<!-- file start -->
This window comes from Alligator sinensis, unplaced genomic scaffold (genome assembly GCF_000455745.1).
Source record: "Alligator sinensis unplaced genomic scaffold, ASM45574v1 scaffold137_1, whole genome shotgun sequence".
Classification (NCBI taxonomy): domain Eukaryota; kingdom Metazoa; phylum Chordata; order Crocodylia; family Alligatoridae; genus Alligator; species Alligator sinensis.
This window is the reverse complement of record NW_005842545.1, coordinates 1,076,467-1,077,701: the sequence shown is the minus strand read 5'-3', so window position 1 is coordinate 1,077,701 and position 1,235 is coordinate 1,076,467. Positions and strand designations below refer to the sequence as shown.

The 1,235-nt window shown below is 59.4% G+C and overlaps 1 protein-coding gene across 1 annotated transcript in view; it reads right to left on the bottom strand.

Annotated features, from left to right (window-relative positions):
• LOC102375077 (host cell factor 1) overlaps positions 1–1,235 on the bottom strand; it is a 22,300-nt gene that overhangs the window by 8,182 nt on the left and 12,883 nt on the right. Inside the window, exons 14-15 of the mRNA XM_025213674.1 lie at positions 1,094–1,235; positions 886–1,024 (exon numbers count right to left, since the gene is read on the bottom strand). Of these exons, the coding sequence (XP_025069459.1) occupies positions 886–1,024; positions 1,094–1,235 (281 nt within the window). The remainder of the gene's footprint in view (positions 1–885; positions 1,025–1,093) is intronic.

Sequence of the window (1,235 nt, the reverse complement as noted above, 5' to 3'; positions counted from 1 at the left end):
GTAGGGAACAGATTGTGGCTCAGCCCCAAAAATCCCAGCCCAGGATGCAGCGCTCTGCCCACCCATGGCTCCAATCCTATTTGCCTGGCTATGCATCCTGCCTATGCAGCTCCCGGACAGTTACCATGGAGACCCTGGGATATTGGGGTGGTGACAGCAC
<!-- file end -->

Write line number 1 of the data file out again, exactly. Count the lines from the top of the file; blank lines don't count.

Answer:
This window comes from Alligator sinensis, unplaced genomic scaffold (genome assembly GCF_000455745.1).